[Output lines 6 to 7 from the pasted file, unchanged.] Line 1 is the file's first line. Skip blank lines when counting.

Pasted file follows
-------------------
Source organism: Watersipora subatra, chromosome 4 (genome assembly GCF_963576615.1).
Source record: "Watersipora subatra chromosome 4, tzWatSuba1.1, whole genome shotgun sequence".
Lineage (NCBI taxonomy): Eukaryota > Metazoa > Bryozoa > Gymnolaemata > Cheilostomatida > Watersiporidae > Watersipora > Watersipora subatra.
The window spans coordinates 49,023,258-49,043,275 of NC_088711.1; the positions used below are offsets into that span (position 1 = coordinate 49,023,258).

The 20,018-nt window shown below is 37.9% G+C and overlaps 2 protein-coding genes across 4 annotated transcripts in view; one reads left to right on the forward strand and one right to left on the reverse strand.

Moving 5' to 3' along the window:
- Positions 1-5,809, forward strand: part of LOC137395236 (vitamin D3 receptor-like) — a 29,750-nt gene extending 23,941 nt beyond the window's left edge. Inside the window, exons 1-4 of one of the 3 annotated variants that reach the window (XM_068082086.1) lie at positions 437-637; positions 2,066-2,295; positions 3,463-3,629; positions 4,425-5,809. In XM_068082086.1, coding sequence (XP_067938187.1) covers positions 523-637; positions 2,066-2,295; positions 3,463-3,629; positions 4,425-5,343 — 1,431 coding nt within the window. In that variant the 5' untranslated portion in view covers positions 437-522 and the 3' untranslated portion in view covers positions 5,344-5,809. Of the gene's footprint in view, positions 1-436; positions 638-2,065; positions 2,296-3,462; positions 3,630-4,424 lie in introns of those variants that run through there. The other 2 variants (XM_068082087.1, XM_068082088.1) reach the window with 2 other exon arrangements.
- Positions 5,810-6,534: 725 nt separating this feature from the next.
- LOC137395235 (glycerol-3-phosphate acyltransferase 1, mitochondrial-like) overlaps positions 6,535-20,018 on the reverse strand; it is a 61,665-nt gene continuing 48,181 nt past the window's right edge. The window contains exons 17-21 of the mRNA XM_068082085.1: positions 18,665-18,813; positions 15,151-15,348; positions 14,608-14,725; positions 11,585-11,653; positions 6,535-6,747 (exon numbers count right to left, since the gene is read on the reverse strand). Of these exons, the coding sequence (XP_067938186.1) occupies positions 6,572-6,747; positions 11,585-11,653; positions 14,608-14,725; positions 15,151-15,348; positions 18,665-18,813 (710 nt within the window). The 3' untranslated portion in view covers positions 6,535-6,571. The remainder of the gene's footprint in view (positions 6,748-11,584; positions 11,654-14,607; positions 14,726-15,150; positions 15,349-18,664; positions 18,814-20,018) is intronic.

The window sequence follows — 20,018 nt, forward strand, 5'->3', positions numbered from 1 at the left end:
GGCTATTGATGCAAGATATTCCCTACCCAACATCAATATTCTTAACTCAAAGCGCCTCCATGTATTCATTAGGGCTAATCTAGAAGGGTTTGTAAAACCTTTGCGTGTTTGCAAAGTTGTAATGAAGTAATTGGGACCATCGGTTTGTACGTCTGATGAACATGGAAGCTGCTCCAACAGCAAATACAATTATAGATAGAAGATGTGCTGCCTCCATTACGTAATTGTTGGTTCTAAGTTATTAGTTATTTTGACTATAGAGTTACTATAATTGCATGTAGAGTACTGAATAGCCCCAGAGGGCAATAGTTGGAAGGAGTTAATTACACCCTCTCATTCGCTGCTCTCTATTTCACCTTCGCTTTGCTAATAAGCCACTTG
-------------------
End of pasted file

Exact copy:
Moving 5' to 3' along the window:
- Positions 1-5,809, forward strand: part of LOC137395236 (vitamin D3 receptor-like) — a 29,750-nt gene extending 23,941 nt beyond the window's left edge. Inside the window, exons 1-4 of one of the 3 annotated variants that reach the window (XM_068082086.1) lie at positions 437-637; positions 2,066-2,295; positions 3,463-3,629; positions 4,425-5,809. In XM_068082086.1, coding sequence (XP_067938187.1) covers positions 523-637; positions 2,066-2,295; positions 3,463-3,629; positions 4,425-5,343 — 1,431 coding nt within the window. In that variant the 5' untranslated portion in view covers positions 437-522 and the 3' untranslated portion in view covers positions 5,344-5,809. Of the gene's footprint in view, positions 1-436; positions 638-2,065; positions 2,296-3,462; positions 3,630-4,424 lie in introns of those variants that run through there. The other 2 variants (XM_068082087.1, XM_068082088.1) reach the window with 2 other exon arrangements.